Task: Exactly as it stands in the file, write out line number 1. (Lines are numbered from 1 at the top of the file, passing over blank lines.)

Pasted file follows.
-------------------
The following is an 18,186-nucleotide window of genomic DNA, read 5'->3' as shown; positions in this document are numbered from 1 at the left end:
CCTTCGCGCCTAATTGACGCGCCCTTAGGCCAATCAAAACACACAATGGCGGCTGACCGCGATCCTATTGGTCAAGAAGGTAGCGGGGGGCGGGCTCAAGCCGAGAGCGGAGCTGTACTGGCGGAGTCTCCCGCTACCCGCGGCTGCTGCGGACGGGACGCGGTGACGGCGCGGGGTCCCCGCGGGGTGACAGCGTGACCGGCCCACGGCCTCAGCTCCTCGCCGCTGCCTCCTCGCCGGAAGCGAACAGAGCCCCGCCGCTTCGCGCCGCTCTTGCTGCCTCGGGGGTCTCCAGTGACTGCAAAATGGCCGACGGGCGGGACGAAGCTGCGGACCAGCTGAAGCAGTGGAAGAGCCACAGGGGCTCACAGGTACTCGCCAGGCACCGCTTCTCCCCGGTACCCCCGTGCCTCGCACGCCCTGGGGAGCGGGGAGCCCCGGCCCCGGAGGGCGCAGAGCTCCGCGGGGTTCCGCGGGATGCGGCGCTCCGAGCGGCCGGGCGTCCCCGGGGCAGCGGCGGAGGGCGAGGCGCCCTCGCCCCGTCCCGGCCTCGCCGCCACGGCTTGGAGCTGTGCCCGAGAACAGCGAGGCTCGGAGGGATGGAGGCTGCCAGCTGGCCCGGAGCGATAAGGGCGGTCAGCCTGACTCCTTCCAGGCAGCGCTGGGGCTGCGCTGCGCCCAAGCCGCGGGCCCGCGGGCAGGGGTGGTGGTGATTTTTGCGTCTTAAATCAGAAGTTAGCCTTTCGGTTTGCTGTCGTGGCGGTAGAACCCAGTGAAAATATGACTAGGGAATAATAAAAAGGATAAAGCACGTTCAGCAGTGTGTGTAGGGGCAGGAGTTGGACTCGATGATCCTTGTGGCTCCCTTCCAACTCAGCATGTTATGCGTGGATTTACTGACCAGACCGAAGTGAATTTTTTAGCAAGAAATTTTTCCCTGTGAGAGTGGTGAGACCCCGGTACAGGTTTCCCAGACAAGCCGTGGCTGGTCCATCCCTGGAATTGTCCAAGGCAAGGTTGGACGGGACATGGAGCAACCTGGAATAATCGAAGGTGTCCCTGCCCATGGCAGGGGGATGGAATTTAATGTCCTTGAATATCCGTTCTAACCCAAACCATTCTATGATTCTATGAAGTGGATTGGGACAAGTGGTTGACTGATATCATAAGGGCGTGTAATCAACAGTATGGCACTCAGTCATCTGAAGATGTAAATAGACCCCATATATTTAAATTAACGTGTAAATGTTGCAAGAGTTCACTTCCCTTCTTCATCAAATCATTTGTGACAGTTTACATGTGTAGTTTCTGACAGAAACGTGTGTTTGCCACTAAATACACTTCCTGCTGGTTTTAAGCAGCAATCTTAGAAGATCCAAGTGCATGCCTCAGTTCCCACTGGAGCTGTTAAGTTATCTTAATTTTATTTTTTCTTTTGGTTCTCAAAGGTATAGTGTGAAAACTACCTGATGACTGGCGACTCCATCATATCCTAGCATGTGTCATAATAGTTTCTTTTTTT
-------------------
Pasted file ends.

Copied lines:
The following is an 18,186-nucleotide window of genomic DNA, read 5'->3' as shown; positions in this document are numbered from 1 at the left end: